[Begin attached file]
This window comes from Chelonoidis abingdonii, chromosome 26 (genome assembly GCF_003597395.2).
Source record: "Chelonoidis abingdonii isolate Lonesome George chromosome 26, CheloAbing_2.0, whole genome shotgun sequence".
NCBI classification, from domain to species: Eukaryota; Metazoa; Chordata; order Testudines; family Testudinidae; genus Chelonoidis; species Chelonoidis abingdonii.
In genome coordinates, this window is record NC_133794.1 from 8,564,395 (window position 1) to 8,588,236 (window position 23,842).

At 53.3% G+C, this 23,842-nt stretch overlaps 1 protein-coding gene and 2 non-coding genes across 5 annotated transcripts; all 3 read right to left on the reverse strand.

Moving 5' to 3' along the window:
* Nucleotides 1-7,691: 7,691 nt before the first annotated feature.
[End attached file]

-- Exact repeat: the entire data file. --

This window comes from Chelonoidis abingdonii, chromosome 26 (genome assembly GCF_003597395.2).
Source record: "Chelonoidis abingdonii isolate Lonesome George chromosome 26, CheloAbing_2.0, whole genome shotgun sequence".
NCBI classification, from domain to species: Eukaryota; Metazoa; Chordata; order Testudines; family Testudinidae; genus Chelonoidis; species Chelonoidis abingdonii.
In genome coordinates, this window is record NC_133794.1 from 8,564,395 (window position 1) to 8,588,236 (window position 23,842).

At 53.3% G+C, this 23,842-nt stretch overlaps 1 protein-coding gene and 2 non-coding genes across 5 annotated transcripts; all 3 read right to left on the reverse strand.

Moving 5' to 3' along the window:
* Nucleotides 1-7,691: 7,691 nt before the first annotated feature.